Occupational therapists work with patients who have injuries, illnesses, or emotionally or mentally disabling conditions, from strokes to attention deficit disorder. They help their patients improve, regain and develop the skills needed for daily life and work, such as basic motor functions and reasoning abilities.
These analyzers and healers need a combination of critical thinking and problem solving paired with patience, empathy, and interpersonal skills. They need to genuinely enjoy working with patients and helping them progress. OTs generally spend a lot of time on their feet while working with patients, so physical stamina is also a must. Their duties include conducting physical assessment of clients, developing treatment plans, assessing work and home environments of clients, and developing physical rehabilitation programs. They may also provide long-term patient care and acute patient care. About half of occupational therapists work in hospitals or occupational therapy offices, with the other half working in schools, nursing homes, and home health services.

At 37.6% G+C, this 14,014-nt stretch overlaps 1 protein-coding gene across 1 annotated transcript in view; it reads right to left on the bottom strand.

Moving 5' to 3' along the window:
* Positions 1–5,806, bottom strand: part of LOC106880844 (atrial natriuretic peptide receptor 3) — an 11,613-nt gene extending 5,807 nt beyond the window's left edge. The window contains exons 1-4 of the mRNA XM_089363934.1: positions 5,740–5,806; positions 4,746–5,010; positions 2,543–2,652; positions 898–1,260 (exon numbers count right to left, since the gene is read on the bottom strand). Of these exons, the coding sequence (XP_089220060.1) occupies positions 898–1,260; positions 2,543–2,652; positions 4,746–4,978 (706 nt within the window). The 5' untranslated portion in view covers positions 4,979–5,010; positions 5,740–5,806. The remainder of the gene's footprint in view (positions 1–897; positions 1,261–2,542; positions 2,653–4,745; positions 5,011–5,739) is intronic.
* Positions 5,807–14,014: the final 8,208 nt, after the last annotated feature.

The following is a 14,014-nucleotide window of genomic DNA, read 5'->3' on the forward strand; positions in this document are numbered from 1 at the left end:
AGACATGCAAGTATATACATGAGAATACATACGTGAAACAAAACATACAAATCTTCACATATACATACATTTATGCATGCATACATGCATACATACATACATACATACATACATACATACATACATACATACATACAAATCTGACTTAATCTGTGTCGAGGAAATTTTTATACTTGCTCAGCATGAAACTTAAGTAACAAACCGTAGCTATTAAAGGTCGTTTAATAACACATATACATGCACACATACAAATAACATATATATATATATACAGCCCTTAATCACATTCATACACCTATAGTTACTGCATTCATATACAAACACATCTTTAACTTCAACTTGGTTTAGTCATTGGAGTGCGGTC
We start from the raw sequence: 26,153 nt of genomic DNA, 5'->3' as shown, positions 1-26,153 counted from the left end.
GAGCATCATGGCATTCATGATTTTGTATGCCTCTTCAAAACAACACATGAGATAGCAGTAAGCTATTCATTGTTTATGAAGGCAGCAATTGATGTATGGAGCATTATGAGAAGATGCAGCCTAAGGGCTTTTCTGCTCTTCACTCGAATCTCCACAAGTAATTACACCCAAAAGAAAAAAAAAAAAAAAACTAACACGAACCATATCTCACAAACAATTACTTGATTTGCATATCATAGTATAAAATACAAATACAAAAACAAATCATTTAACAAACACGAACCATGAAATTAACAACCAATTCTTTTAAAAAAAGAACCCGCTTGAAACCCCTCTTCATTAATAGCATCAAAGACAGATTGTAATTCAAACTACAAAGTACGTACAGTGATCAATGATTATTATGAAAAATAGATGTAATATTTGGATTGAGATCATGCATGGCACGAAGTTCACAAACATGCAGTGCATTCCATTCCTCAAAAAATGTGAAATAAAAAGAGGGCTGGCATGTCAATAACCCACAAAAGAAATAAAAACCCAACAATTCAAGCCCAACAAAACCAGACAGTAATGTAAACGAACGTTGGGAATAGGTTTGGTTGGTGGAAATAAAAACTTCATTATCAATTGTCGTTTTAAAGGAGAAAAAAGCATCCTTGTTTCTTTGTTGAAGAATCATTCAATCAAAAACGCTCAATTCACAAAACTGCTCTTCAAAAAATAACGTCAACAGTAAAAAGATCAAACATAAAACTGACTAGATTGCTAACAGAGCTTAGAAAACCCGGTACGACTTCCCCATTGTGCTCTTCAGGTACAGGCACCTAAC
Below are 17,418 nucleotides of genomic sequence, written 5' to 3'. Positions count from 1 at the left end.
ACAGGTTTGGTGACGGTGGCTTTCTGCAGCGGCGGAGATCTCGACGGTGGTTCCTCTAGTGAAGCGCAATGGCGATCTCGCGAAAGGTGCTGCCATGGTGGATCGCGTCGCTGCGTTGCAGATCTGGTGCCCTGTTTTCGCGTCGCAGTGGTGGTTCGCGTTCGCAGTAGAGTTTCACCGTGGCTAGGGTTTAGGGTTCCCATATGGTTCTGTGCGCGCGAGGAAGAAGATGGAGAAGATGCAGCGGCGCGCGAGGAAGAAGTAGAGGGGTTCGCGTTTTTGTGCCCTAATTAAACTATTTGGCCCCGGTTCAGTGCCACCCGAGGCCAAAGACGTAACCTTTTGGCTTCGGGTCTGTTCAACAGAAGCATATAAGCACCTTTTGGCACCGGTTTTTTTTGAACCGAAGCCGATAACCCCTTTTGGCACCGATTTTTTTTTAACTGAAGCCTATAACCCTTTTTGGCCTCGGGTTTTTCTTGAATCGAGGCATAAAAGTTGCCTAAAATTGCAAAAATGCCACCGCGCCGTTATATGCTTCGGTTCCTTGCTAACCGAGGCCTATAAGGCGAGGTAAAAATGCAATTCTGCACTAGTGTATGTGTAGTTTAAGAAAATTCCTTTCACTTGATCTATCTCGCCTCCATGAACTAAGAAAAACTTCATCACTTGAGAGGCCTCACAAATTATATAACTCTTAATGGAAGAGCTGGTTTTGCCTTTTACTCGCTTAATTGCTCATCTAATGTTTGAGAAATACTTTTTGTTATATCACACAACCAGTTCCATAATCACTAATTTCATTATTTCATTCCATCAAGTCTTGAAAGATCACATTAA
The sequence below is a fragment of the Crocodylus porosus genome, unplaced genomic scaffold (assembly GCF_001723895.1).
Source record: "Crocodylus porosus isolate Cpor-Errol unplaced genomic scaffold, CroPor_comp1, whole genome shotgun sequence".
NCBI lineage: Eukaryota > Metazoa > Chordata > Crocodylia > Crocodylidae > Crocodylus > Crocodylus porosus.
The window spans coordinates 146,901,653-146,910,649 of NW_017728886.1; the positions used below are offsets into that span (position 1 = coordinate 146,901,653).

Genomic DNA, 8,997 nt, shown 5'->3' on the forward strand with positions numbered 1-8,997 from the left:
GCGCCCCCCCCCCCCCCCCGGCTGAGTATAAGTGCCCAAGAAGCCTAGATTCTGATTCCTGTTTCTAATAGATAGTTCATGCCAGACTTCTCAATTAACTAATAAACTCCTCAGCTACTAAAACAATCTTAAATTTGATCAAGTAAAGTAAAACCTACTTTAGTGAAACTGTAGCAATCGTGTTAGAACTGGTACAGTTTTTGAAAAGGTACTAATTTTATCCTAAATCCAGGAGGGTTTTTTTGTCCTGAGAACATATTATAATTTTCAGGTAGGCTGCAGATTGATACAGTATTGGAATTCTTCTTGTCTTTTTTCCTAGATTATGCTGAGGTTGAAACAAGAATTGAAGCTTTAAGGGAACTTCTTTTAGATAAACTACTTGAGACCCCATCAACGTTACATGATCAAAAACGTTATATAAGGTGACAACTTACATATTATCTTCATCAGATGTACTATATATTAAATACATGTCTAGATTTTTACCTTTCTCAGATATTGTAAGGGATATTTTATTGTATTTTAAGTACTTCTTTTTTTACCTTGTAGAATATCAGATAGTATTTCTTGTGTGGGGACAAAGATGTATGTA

OTs typically have a master’s degree in occupational therapy, and all states require them to be licensed. Employment of occupational therapists is projected to grow 18% from 2018 to 2028, much faster than the average for all occupations.